“Starts are not the only measure of success,” Milton agrees, “but when you’re starting a new system, all you’ve got are starts – we’ve not been going a year yet.” Milton says she plans to introduce, “hopefully by the summer, some live monitoring from both apprentices and employers, so that we can see how the system is going. My idea is that an apprentice could, maybe once a month, grade their training provider and their employer, so that we can see patterns emerge – we’ll find out which are the good employers, which are the good training providers.”
Keeping the number of starts high has not been made easy by the Levy, which requires companies with paybills of over £3m – of which Milton says there are over 20,000 – to pay 0.5 per cent of their paybill into a fund that can only be spent on external training for apprentices. The Levy came into force in April last year, and by the time DfE produced its first set of statistics in October, apprenticeship starts had fallen 61 per cent.
“It is what we anticipated,” says Milton. “Before the new system came in, in April, there was a big rush to employ apprentices. People don’t like change, this was a new system, and actually, employing apprentices was going to be more onerous if you wanted to take advantage of your levy. So we expected it to fall quite dramatically.” Milton prefers to focus on the fact that while the levy reduced apprenticeship starts by almost 70,000 in three months, the number of higher-level apprenticeships rose during that period.
Milton seems confident that the overall number will climb, based on what she’s been told by big businesses. “Microsoft has about 5,000 apprentices now, but they’re planning to get that up to 30,000 by 2020. I recently met a few of the big names in the hospitality and retail sector – they’re very happy. Some of those organisations say they’re going to spend all of their levy.
They are very keen to get people in on level two and progress them. For them, it’s an opportunity to spot talent. So somebody might come in on a level two apprenticeship, they might not have done well at school, and they see the potential in them.”
A large hotel chain would also, it could be argued, see the “potential” in paying someone £3.50 an hour to clean the rooms or work in the bar for a year. Milton replies that “you can only pay £3.50 for the first year, if they’re over 19, and actually the average earnings for an apprentice is about £6.70.” Technically this is true, but it’s an average figure that is raised by the fact that many apprentices are already in work (two-thirds of apprentices are over 25). For apprentices aged 16-18, the median pay in 2016 was £3.81.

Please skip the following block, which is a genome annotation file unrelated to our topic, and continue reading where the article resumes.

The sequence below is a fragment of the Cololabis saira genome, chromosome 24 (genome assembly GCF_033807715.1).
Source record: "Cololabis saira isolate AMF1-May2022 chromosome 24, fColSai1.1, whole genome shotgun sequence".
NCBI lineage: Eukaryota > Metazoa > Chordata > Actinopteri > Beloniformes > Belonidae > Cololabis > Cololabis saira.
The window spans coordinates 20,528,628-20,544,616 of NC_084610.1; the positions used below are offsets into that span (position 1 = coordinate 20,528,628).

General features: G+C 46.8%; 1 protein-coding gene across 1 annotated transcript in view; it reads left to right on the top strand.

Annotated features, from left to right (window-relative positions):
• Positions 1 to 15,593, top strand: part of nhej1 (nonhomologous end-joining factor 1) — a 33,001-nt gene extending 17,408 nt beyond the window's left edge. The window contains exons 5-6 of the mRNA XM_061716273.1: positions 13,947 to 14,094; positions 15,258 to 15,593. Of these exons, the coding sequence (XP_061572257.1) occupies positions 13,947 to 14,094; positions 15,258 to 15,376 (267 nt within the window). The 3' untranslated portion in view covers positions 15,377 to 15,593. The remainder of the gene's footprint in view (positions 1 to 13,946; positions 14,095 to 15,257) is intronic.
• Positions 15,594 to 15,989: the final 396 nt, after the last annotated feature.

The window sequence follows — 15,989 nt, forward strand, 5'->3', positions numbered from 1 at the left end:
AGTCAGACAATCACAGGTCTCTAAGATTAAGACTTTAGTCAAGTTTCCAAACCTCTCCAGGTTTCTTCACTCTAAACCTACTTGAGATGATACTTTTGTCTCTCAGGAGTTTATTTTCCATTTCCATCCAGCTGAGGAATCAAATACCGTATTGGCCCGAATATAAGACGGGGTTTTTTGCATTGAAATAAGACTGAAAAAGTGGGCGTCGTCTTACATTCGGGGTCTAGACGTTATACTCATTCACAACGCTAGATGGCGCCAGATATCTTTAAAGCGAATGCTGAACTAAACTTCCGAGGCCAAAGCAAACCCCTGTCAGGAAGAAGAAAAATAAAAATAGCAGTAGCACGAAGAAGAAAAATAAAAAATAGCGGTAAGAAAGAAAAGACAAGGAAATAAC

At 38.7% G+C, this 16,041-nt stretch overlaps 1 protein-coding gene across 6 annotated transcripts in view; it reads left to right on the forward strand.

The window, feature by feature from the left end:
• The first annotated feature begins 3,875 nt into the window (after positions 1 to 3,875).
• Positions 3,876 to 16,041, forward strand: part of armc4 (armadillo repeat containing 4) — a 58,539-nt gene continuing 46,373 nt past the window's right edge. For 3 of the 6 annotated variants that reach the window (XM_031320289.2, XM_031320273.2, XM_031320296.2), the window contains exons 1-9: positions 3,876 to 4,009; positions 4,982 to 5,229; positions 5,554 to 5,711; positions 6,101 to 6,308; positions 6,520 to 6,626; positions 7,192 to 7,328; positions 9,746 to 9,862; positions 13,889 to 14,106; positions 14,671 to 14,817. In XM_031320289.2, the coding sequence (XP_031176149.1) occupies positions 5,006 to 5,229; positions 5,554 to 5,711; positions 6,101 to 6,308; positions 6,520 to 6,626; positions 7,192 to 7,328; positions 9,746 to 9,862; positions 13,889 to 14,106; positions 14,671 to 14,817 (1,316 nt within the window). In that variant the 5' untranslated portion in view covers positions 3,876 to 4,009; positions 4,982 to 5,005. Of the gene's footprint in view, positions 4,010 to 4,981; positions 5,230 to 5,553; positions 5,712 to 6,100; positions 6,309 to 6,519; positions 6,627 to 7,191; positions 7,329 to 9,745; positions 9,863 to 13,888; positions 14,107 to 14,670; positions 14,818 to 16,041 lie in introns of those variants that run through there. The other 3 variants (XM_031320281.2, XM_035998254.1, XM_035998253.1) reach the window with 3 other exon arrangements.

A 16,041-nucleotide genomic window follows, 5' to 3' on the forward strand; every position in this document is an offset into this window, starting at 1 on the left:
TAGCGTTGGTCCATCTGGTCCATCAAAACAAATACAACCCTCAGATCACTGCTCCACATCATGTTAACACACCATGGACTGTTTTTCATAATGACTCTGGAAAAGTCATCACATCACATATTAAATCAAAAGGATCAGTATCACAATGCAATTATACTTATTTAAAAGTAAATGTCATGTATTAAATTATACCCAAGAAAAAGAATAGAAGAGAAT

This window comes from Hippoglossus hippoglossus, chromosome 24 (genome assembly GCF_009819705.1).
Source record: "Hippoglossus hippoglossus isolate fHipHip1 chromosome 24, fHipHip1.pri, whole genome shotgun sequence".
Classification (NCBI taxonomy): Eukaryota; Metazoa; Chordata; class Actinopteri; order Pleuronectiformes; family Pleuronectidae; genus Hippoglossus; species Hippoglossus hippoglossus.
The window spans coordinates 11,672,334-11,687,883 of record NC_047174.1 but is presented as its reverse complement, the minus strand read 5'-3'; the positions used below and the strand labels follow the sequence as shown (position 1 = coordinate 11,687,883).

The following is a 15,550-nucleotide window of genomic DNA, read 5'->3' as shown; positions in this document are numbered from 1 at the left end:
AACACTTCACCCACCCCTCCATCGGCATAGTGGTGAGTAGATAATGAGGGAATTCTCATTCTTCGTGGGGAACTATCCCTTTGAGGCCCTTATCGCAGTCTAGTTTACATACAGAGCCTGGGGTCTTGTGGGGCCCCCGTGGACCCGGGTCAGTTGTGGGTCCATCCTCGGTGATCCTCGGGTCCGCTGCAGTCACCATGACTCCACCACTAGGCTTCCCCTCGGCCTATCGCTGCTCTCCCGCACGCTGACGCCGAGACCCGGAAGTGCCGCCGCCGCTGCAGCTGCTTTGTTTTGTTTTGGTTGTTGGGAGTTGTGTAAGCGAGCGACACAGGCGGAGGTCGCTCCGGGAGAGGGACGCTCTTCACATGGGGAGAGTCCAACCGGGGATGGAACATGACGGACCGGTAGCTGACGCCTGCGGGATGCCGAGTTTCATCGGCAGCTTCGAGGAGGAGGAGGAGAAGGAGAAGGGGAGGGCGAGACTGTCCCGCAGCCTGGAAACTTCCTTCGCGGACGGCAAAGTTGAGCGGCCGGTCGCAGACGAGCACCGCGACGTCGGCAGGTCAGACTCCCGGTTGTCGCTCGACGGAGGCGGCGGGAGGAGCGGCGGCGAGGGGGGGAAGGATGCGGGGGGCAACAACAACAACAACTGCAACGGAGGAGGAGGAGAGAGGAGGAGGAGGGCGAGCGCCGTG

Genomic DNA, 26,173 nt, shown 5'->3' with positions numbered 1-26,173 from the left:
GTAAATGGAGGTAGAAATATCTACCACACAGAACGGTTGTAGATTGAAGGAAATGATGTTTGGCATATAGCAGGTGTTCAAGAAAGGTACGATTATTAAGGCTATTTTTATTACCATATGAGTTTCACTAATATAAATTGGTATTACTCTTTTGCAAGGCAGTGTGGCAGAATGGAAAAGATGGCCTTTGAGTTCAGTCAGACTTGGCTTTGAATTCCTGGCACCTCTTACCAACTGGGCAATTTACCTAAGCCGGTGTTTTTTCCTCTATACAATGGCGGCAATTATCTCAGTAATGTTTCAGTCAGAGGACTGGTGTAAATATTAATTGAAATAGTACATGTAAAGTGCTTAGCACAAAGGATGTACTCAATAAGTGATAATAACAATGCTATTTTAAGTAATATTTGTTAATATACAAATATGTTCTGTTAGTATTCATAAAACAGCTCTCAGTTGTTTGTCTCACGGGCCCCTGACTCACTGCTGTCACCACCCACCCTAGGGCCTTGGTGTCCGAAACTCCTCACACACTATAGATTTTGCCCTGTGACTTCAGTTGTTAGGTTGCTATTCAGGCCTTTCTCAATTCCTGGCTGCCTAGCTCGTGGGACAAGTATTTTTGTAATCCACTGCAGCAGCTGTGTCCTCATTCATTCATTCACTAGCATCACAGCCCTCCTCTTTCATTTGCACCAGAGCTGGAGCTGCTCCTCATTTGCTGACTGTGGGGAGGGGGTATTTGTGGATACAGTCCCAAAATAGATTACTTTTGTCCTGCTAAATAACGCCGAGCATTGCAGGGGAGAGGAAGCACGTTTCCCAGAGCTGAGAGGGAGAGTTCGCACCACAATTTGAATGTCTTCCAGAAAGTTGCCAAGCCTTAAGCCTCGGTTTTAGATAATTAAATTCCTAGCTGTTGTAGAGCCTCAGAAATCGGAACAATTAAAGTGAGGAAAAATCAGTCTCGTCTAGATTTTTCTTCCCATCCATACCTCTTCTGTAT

What counts for Milton, though, is the central principle that more workers are being trained. The whole reason for apprenticeship reform, she says, was that “we realised that in many other countries – Germany being a notable example – business has a long history of investing in the skills of their workforce. We didn’t, in this country. And I think one of the reasons apprenticeships haven’t worked that well in this country is because governments have tried to do it. What we’ve done by introducing the levy is to put it in the hands of employers – so, you’ve got a skills shortage, you now have a dedicated account, it is your money, so you need to make sure that you use it to train the workforce that you need.”
Ultimately, says Milton, “the only thing that matters is that any money put aside is spent on the purpose for which it was intended, which is to get high-quality apprenticeships out there, so that apprenticeships are not just for the kids who didn’t do well at school, it’s a real option for kids who did very well at school.”
In the confusion and embarrassment of Theresa May’s recent reshuffle it was Milton, with her long background in the NHS, who was tipped to become the new Health Secretary. In different times Jeremy Hunt might have been moved by force, but this January he was able simply to refuse the embattled PM. Milton’s reasons for going into politics – “I didn’t think there were enough women represented, enough people like me – people who had worked on the front line in the public sector. There certainly weren’t enough nurses” – suggest she would have welcomed the new position. But at the DfE a major policy overhaul, a new tax on businesses and a hugely ambitious target will no doubt benefit from the kind of cheerful enthusiasm taught by a quarter-century of nursing.